“It’s fun, and it gets you out of the house,” Sinnett added. The 80-year-old great-grandmother said she enjoys a meal and takes part in activities every Tuesday, Wednesday, and Thursday.

Ferrell noted that the organization’s programming is funded through a combination of local tax dollars, membership dues, contributions and grants. Ferrell said the majority of the organization’s funding, about 65 percent, comes from a 0.8-mill local tax levy that brings in about $1.3 million annually.

Nutrition services

A weekday lunch is served at 11:30 a.m. in the Dover center, located at 425 Prospect Avenue, and at three of the organization’s satellite locations. Lunches are $3 for individuals age 60 and older and $5 for those ages 50 to 59. Ferrell said the meal is complete with a drink and dessert.

Reservations are required to dine and must be made by 9:30 a.m. the day of the meal. Reservations can be made by calling or stopping by the senior center or satellite center where one wishes to dine. The Dover site can be reached at 330-364-6611 and the Garaway center at 330-852-1311. Anyone planning to dine regularly can fill out a monthly form. Carryout meals are also available.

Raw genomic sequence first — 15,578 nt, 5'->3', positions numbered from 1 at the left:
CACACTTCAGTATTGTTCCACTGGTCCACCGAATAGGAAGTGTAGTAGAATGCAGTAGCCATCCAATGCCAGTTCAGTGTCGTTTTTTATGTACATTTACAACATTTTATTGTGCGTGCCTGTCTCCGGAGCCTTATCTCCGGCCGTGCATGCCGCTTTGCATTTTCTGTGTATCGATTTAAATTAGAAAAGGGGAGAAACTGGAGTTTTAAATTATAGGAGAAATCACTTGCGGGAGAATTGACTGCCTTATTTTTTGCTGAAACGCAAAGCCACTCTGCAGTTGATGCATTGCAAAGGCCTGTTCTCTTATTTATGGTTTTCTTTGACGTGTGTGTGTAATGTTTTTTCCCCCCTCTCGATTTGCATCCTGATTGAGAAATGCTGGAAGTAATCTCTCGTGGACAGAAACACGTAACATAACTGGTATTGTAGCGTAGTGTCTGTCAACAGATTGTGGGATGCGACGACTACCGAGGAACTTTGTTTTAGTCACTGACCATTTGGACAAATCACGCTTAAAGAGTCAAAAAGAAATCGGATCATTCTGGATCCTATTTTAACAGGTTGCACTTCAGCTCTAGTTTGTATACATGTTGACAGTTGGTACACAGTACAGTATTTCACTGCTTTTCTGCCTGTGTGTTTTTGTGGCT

There is also a 1950’s-themed diner, the Happy Days Cafe, located inside the Dover center. The cafe is open to the public weekdays from 10 a.m. to 1 p.m. The diner offers daily specials and a regular menu featuring sandwiches, soups, salads, and sides.


In-county transportation services are available by donation to individuals ages 60 and older. The service is offered between 8:15 a.m. and 3:45 p.m. every Monday through Friday excluding holidays. After- hours transportation is also provided to anywhere in Tuscarawas County at a cost of $4 one way or $6 round trip. After-hours transportation is limited to Tuesdays and Thursdays from 4 to 9 p.m. and Saturdays from 8 a.m. to 3:30 p.m. Ferrell said the service can be used for many different things. “Some people think we do medical only, and that’s not true,” she said. “We take a lot of people for social activities. We take people to Walmart, people to get their hair done, to do their banking. Honestly, it’s really about anything.”

Individuals wishing to use the service are asked to notify the organization of their transportation needs at least 24 hours in advance by phone. “Generally we like for people to let us know when they want us to pick them up as far in advance as possible,” Ferrell said. “We have a lot of people that will go to the doctor and they’ ll make their appointment like four or five in a row and then they just turn them in to us. We get those people on our schedule, and then they don’t need to call us back.”